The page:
I have always liked the idea of being a butcher. My large collection of super-sharp knives would seem less fetishistic, for a start. There always seems to be something strong and dependable about butchers – though I suppose if you haul carcasses around for a living, you’re also likely to develop a certain macabre grit. I love to know how something works – how the different parts make up the whole – and butchery allows you to simulate the engineer’s exploded view of a beast.
I am not of the opinion that anyone who eats meat should be able to kill the animals they consume; that’s far too macho and reductionist. However, I think that there is something fundamentally crucial about understanding the food we eat. In the supermarket recently, The Boy pointed to an ‘oven ready’ chicken and started clucking. Cat and I were concerned at first, but have ultimately concluded that it is important for him to know that meat comes from animals.
I know that the mornings are early; the money is average at best; the traditional high street is dying; the chances of losing a finger are marginally higher than at my desk job; and yet… I am attracted to the life of the butcher. I want to supply a community with well-reared and well-handled meat; I want to make pies and cure bacon; I want to win obscure prizes for my sausages.
I am happiest when I am learning a new skill – all the better if it relates to food. My obsessive streak is nourished through finessing repetitive actions, and it is always satisfying to share the fruits of my newly-acquired knowledge. It will be some time (possibly an eternity) before I am a master butcher, but I took the first baby steps this weekend – learning some basics at the Edinburgh School of Food and Wine’s Introduction to Butchery.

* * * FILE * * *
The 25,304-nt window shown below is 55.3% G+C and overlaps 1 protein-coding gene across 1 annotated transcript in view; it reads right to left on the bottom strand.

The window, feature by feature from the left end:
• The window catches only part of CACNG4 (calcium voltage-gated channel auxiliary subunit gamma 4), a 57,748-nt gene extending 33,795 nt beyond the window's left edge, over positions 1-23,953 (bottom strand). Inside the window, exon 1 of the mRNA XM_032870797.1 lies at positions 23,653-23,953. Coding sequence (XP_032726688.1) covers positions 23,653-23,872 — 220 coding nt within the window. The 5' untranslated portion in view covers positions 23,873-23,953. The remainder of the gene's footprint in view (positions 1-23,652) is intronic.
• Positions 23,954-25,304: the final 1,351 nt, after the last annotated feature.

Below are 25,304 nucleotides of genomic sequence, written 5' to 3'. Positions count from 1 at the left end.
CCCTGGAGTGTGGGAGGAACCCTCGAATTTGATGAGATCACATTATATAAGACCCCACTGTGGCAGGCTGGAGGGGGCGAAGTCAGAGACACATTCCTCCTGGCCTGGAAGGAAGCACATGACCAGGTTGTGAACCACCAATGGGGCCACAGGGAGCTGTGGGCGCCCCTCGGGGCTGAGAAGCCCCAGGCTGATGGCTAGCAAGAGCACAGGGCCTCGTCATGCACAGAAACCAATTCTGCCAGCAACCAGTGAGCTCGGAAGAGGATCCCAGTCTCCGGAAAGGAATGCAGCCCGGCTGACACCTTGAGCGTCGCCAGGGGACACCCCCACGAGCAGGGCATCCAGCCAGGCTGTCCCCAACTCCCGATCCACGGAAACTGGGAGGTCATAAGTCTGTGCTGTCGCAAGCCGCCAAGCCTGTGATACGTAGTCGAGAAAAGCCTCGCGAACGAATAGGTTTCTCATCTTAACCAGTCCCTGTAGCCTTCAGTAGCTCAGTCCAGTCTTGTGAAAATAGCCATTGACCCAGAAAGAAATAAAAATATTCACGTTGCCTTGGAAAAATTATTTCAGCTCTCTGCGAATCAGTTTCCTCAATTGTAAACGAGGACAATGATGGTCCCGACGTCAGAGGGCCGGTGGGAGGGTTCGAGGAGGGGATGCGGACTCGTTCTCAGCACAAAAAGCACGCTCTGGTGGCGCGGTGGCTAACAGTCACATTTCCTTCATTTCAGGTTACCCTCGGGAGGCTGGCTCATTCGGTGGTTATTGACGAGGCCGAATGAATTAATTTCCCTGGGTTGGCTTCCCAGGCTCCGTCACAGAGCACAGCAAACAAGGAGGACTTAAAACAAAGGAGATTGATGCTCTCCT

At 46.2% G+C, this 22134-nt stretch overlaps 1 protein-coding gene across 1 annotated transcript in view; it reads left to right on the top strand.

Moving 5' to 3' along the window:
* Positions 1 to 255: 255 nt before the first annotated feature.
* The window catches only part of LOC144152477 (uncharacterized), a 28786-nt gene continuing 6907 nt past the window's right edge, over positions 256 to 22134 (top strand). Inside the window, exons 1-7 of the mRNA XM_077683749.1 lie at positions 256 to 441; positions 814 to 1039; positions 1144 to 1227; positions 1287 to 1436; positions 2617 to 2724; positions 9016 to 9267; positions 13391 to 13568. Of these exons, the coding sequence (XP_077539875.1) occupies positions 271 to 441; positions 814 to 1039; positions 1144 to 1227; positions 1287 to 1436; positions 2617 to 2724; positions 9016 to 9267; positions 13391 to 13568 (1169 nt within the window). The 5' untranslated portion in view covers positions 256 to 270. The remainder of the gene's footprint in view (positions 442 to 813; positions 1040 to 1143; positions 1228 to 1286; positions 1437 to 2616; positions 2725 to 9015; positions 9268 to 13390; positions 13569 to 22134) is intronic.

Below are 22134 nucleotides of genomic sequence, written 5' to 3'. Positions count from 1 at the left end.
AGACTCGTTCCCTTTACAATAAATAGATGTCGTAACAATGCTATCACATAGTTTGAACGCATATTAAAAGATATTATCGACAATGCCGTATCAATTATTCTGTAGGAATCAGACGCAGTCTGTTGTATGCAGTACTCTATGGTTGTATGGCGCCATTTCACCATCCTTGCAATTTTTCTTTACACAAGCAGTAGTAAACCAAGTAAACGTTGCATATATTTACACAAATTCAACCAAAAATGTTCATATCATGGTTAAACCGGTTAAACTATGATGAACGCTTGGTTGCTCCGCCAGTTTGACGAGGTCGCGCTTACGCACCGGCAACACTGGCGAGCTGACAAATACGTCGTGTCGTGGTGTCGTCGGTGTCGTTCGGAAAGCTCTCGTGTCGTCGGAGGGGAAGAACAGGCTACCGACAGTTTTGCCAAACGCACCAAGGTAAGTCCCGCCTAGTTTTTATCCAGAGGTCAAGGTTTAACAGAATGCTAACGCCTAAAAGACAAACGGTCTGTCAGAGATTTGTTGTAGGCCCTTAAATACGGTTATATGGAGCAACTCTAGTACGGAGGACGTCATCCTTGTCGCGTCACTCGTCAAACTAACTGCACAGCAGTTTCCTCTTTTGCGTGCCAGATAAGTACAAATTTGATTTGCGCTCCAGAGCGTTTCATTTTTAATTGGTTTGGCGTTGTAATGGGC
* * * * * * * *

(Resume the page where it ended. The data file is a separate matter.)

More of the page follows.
The course aims to teach transferrable skills, so there was no hacking into whole cows (which, on balance, is probably for the best). We got hands on with a chicken and a rabbit, and I was fortunate enough to take a fillet off a saddle of venison. Once the meat had been broken down and boned out, we spent the rest of the afternoon cooking it.
A fresh and crunchy chicken Caesar salad was lifted to new heights with crispy baked chicken skins (it’s so easy – scrape it flat, sandwich it between two trays in foil, and bake for 15-20 mins). The venison fillet was seared simply, brushed with English mustard and rolled in crushed toasted black pepper, coriander seeds, and dried juniper berries. Sliced thinly, and served with sautéed giroles, a blue cheese cream, and shards of crisp rye bread toast.
The highlight, though, was a ballotine of rabbit, wrapped in parma ham, stuffed with sun-dried tomato pesto, and served on a bed of fresh pasta. It really was heaven. There was wine on the table with each course (though, of course, I wasn’t partaking), and it really was a lovely convivial atmosphere.
The course was really fantastic – with plenty to keep a keen chef occupied and learning all day! I came away having learned so many techniques, and I have already been applying them to good effect at home. This is not an advert for the school – Cat gave me the day as a Christmas present (largely to shut me up about becoming a butcher) – but I cannot recommend this course and the school highly enough. They run all sorts of classes, meals, and events, and it’s a great gift for the foodies in your life! Look out ESFW; I’ll be back!